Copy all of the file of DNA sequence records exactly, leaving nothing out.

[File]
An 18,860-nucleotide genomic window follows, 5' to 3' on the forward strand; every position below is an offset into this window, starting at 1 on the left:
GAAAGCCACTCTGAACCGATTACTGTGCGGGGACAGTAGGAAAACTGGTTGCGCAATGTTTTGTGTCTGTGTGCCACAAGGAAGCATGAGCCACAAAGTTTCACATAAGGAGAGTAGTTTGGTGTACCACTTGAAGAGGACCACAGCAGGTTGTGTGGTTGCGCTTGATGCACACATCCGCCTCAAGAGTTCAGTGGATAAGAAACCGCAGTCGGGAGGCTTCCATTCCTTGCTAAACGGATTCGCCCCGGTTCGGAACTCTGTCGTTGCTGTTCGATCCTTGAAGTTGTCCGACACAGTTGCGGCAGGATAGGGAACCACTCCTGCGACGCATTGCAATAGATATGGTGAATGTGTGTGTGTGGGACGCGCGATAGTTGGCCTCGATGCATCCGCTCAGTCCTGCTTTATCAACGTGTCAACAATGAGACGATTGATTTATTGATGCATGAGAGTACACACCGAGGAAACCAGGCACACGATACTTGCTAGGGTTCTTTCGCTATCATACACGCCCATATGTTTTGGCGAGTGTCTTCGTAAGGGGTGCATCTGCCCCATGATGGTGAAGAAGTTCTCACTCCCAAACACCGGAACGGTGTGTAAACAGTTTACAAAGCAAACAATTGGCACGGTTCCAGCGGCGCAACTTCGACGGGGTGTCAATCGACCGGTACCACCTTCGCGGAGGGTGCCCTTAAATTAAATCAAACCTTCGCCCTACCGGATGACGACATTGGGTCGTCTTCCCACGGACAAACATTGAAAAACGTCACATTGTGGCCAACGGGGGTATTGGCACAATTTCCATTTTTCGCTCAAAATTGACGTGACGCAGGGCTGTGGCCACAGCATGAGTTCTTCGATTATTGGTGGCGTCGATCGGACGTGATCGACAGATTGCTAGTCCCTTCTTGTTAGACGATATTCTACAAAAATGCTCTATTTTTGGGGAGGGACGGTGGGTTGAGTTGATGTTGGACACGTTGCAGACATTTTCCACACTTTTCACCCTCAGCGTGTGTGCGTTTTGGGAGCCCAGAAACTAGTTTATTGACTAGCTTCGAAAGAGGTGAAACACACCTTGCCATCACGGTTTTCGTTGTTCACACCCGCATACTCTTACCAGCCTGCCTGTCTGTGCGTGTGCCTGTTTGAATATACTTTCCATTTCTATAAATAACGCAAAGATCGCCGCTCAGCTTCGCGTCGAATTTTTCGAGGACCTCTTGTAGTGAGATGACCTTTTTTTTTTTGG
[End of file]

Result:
An 18,860-nucleotide genomic window follows, 5' to 3' on the forward strand; every position below is an offset into this window, starting at 1 on the left:
GAAAGCCACTCTGAACCGATTACTGTGCGGGGACAGTAGGAAAACTGGTTGCGCAATGTTTTGTGTCTGTGTGCCACAAGGAAGCATGAGCCACAAAGTTTCACATAAGGAGAGTAGTTTGGTGTACCACTTGAAGAGGACCACAGCAGGTTGTGTGGTTGCGCTTGATGCACACATCCGCCTCAAGAGTTCAGTGGATAAGAAACCGCAGTCGGGAGGCTTCCATTCCTTGCTAAACGGATTCGCCCCGGTTCGGAACTCTGTCGTTGCTGTTCGATCCTTGAAGTTGTCCGACACAGTTGCGGCAGGATAGGGAACCACTCCTGCGACGCATTGCAATAGATATGGTGAATGTGTGTGTGTGGGACGCGCGATAGTTGGCCTCGATGCATCCGCTCAGTCCTGCTTTATCAACGTGTCAACAATGAGACGATTGATTTATTGATGCATGAGAGTACACACCGAGGAAACCAGGCACACGATACTTGCTAGGGTTCTTTCGCTATCATACACGCCCATATGTTTTGGCGAGTGTCTTCGTAAGGGGTGCATCTGCCCCATGATGGTGAAGAAGTTCTCACTCCCAAACACCGGAACGGTGTGTAAACAGTTTACAAAGCAAACAATTGGCACGGTTCCAGCGGCGCAACTTCGACGGGGTGTCAATCGACCGGTACCACCTTCGCGGAGGGTGCCCTTAAATTAAATCAAACCTTCGCCCTACCGGATGACGACATTGGGTCGTCTTCCCACGGACAAACATTGAAAAACGTCACATTGTGGCCAACGGGGGTATTGGCACAATTTCCATTTTTCGCTCAAAATTGACGTGACGCAGGGCTGTGGCCACAGCATGAGTTCTTCGATTATTGGTGGCGTCGATCGGACGTGATCGACAGATTGCTAGTCCCTTCTTGTTAGACGATATTCTACAAAAATGCTCTATTTTTGGGGAGGGACGGTGGGTTGAGTTGATGTTGGACACGTTGCAGACATTTTCCACACTTTTCACCCTCAGCGTGTGTGCGTTTTGGGAGCCCAGAAACTAGTTTATTGACTAGCTTCGAAAGAGGTGAAACACACCTTGCCATCACGGTTTTCGTTGTTCACACCCGCATACTCTTACCAGCCTGCCTGTCTGTGCGTGTGCCTGTTTGAATATACTTTCCATTTCTATAAATAACGCAAAGATCGCCGCTCAGCTTCGCGTCGAATTTTTCGAGGACCTCTTGTAGTGAGATGACCTTTTTTTTTTTGG